Most employers know that the federal Americans with Disabilities Act (ADA) protects recovered drug addicts, but not current illegal drug users. But what if an employee has only just finished drug rehab and has been “clean” for 30 days? Is the employee a recovered drug addict when they have used illegal drugs that recently? That’s what one employee tried to claim when he sought rehire after being terminated for failing a drug test. The day after he completed rehab—30 days after last using drugs—he asked for his old job back. When his employer refused he sued, claiming he had a disability—past drug addiction—that was protected by the ADA. The court didn’t buy it. While the court declined to create a bright line rule as to how many days of sobriety an employee must accumulate before being protected, it concluded that this employee’s past drug use was too recent to consider him a recovered drug addict, and rejected his ADA claim (Mauerhan v. Wagner Corp., 10th Cir, April 2011).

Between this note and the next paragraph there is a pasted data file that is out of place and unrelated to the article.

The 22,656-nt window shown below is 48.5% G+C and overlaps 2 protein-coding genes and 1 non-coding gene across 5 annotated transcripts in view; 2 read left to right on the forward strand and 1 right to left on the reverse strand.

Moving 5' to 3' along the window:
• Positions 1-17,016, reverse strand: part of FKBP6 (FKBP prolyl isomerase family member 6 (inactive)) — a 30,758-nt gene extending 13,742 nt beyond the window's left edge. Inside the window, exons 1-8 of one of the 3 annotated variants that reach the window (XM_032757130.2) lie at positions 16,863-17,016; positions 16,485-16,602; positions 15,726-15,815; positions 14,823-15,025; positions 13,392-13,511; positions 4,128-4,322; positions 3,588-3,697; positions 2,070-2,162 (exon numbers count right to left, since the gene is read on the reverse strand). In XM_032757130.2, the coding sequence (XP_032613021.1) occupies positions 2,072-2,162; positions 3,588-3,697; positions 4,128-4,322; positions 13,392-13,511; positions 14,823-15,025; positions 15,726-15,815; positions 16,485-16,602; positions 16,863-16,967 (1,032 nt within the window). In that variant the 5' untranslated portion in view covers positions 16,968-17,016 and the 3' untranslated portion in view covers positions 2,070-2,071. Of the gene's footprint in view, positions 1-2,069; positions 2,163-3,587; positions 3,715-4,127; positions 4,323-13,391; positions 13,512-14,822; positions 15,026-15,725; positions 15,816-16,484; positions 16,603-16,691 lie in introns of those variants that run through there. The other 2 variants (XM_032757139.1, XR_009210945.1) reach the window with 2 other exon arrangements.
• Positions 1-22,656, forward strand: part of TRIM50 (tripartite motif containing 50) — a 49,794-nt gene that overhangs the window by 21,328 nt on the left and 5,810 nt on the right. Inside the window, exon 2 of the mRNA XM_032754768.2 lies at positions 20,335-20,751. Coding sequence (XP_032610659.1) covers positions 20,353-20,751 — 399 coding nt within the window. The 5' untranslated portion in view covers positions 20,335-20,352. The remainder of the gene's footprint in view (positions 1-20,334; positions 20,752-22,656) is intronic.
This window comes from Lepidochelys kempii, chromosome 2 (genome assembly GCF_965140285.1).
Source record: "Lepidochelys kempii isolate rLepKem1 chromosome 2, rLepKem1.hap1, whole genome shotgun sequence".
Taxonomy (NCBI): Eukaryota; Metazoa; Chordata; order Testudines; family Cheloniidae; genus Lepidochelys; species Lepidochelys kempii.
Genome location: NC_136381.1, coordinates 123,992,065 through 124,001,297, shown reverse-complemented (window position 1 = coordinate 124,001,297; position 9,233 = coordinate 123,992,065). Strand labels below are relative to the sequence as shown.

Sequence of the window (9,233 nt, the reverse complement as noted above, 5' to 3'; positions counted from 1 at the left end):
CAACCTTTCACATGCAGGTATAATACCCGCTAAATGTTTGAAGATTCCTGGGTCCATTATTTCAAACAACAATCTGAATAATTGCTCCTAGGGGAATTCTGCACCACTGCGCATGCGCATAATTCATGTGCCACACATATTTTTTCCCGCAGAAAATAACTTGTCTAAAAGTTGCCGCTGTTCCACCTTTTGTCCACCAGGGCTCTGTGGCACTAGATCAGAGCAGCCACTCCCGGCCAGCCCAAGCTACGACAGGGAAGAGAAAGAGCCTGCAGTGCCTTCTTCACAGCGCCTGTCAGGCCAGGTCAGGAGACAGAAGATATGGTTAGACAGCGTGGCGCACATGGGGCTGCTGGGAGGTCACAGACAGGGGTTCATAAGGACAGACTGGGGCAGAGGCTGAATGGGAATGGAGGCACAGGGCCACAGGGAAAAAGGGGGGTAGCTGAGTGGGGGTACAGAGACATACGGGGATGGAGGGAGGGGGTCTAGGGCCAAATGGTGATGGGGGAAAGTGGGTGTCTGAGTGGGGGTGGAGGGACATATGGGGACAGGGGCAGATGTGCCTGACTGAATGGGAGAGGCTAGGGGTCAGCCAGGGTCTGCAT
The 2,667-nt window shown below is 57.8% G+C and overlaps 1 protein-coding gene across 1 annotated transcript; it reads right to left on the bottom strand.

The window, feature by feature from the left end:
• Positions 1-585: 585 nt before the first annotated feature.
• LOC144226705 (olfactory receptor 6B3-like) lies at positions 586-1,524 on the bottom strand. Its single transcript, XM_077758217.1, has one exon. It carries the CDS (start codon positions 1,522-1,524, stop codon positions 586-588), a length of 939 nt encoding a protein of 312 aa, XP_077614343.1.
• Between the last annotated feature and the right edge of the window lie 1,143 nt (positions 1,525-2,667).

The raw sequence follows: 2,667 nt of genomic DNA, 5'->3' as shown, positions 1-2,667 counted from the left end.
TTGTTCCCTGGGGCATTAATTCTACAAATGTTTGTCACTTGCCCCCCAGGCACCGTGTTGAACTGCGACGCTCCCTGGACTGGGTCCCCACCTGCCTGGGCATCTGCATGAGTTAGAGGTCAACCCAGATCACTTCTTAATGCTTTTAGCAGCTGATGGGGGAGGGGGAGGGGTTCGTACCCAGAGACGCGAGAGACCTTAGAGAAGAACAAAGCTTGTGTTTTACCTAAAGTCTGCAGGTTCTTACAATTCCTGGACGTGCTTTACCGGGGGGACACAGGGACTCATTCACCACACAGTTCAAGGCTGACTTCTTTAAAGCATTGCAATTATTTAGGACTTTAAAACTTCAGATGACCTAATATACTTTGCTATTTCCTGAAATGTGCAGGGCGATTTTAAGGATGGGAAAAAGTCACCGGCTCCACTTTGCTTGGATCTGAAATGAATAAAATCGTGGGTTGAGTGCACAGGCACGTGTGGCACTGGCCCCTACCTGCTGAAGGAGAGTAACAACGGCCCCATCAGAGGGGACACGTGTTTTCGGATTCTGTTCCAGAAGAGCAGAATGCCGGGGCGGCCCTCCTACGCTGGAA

Tips: Under the ADA a current user of illegal drugs is not considered to be a protected disabled individual, but someone who has a past record of drug use (a recovered addict) is protected. As this case illustrates, exactly when in their recovery an individual becomes protected under the ADA can be hard to tell. If this kind of situation arises, your Vigilant staff representative can help you decide how to proceed.
This website presents general information in nontechnical language. This information is not legal advice. Before applying this information to a specific management decision, consult Vigilant or legal counsel.